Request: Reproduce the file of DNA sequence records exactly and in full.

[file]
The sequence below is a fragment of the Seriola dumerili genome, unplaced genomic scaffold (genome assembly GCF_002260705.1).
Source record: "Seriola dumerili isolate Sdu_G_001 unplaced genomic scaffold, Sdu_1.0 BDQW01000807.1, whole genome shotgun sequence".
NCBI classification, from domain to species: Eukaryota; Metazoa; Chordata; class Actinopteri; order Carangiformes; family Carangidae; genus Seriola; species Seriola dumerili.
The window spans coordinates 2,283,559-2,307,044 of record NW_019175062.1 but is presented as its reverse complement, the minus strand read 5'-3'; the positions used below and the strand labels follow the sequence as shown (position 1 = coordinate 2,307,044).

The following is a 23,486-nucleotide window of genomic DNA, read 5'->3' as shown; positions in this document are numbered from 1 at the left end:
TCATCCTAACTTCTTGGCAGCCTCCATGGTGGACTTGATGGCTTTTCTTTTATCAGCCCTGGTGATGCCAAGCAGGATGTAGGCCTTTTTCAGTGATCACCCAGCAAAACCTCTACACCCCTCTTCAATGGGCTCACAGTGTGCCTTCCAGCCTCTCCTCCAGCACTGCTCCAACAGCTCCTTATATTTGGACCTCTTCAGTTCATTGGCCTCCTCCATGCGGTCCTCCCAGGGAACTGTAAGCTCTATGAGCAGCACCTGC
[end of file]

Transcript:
The sequence below is a fragment of the Seriola dumerili genome, unplaced genomic scaffold (genome assembly GCF_002260705.1).
Source record: "Seriola dumerili isolate Sdu_G_001 unplaced genomic scaffold, Sdu_1.0 BDQW01000807.1, whole genome shotgun sequence".
NCBI classification, from domain to species: Eukaryota; Metazoa; Chordata; class Actinopteri; order Carangiformes; family Carangidae; genus Seriola; species Seriola dumerili.
The window spans coordinates 2,283,559-2,307,044 of record NW_019175062.1 but is presented as its reverse complement, the minus strand read 5'-3'; the positions used below and the strand labels follow the sequence as shown (position 1 = coordinate 2,307,044).

The following is a 23,486-nucleotide window of genomic DNA, read 5'->3' as shown; positions in this document are numbered from 1 at the left end:
TCATCCTAACTTCTTGGCAGCCTCCATGGTGGACTTGATGGCTTTTCTTTTATCAGCCCTGGTGATGCCAAGCAGGATGTAGGCCTTTTTCAGTGATCACCCAGCAAAACCTCTACACCCCTCTTCAATGGGCTCACAGTGTGCCTTCCAGCCTCTCCTCCAGCACTGCTCCAACAGCTCCTTATATTTGGACCTCTTCAGTTCATTGGCCTCCTCCATGCGGTCCTCCCAGGGAACTGTAAGCTCTATGAGCAGCACCTGC